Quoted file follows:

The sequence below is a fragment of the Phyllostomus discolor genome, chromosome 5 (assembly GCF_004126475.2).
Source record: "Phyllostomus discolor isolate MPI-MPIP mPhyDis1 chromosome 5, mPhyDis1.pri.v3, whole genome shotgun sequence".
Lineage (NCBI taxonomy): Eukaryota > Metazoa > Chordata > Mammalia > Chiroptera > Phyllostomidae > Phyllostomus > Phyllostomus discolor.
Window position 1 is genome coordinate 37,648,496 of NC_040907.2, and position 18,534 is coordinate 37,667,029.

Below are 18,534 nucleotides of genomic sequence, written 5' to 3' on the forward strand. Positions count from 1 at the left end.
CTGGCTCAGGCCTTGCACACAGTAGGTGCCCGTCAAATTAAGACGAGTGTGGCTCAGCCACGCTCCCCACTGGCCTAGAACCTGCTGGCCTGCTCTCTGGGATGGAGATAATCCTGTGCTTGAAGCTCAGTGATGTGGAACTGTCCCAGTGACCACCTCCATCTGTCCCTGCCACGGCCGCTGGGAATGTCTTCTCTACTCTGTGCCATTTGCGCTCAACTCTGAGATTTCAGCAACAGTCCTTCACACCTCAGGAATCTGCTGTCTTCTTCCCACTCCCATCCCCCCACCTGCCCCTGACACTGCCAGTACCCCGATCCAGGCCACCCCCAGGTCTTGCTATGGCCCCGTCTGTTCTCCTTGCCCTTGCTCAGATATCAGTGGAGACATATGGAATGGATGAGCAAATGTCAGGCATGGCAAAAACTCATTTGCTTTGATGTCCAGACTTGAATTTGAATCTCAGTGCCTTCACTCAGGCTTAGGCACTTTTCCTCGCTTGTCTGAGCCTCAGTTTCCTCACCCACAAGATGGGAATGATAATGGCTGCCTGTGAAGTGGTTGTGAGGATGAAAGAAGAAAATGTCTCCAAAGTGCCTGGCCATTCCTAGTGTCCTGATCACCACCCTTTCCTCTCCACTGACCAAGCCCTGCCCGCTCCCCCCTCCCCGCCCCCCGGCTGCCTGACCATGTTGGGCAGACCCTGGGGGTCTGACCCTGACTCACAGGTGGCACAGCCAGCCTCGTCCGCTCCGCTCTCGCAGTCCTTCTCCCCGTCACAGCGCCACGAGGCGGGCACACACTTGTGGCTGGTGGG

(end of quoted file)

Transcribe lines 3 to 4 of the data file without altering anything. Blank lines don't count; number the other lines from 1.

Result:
Lineage (NCBI taxonomy): Eukaryota > Metazoa > Chordata > Mammalia > Chiroptera > Phyllostomidae > Phyllostomus > Phyllostomus discolor.
Window position 1 is genome coordinate 37,648,496 of NC_040907.2, and position 18,534 is coordinate 37,667,029.